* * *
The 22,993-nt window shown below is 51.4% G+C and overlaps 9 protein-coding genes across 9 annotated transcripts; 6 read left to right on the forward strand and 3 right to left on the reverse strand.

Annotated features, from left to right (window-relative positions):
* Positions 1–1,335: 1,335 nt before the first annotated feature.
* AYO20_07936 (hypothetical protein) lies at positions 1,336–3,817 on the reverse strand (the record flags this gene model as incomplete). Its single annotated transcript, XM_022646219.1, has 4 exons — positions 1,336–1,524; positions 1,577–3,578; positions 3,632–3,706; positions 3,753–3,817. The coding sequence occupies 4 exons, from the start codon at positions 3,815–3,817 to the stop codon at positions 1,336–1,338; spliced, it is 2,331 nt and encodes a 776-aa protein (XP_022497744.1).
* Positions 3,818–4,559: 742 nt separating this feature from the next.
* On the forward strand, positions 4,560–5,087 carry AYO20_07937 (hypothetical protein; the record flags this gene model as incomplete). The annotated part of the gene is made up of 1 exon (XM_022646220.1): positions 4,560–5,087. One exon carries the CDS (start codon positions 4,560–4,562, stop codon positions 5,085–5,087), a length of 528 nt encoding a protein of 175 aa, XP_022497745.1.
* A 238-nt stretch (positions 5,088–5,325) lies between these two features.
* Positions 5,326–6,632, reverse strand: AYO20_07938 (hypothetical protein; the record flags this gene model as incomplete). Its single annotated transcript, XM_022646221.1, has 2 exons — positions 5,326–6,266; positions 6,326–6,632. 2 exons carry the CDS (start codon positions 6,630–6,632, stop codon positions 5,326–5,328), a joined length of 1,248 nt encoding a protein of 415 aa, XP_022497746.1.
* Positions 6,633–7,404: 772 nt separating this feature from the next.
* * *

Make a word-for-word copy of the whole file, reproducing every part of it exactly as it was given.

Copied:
The 22,993-nt window shown below is 51.4% G+C and overlaps 9 protein-coding genes across 9 annotated transcripts; 6 read left to right on the forward strand and 3 right to left on the reverse strand.

Annotated features, from left to right (window-relative positions):
* Positions 1–1,335: 1,335 nt before the first annotated feature.
* AYO20_07936 (hypothetical protein) lies at positions 1,336–3,817 on the reverse strand (the record flags this gene model as incomplete). Its single annotated transcript, XM_022646219.1, has 4 exons — positions 1,336–1,524; positions 1,577–3,578; positions 3,632–3,706; positions 3,753–3,817. The coding sequence occupies 4 exons, from the start codon at positions 3,815–3,817 to the stop codon at positions 1,336–1,338; spliced, it is 2,331 nt and encodes a 776-aa protein (XP_022497744.1).
* Positions 3,818–4,559: 742 nt separating this feature from the next.
* On the forward strand, positions 4,560–5,087 carry AYO20_07937 (hypothetical protein; the record flags this gene model as incomplete). The annotated part of the gene is made up of 1 exon (XM_022646220.1): positions 4,560–5,087. One exon carries the CDS (start codon positions 4,560–4,562, stop codon positions 5,085–5,087), a length of 528 nt encoding a protein of 175 aa, XP_022497745.1.
* A 238-nt stretch (positions 5,088–5,325) lies between these two features.
* Positions 5,326–6,632, reverse strand: AYO20_07938 (hypothetical protein; the record flags this gene model as incomplete). Its single annotated transcript, XM_022646221.1, has 2 exons — positions 5,326–6,266; positions 6,326–6,632. 2 exons carry the CDS (start codon positions 6,630–6,632, stop codon positions 5,326–5,328), a joined length of 1,248 nt encoding a protein of 415 aa, XP_022497746.1.
* Positions 6,633–7,404: 772 nt separating this feature from the next.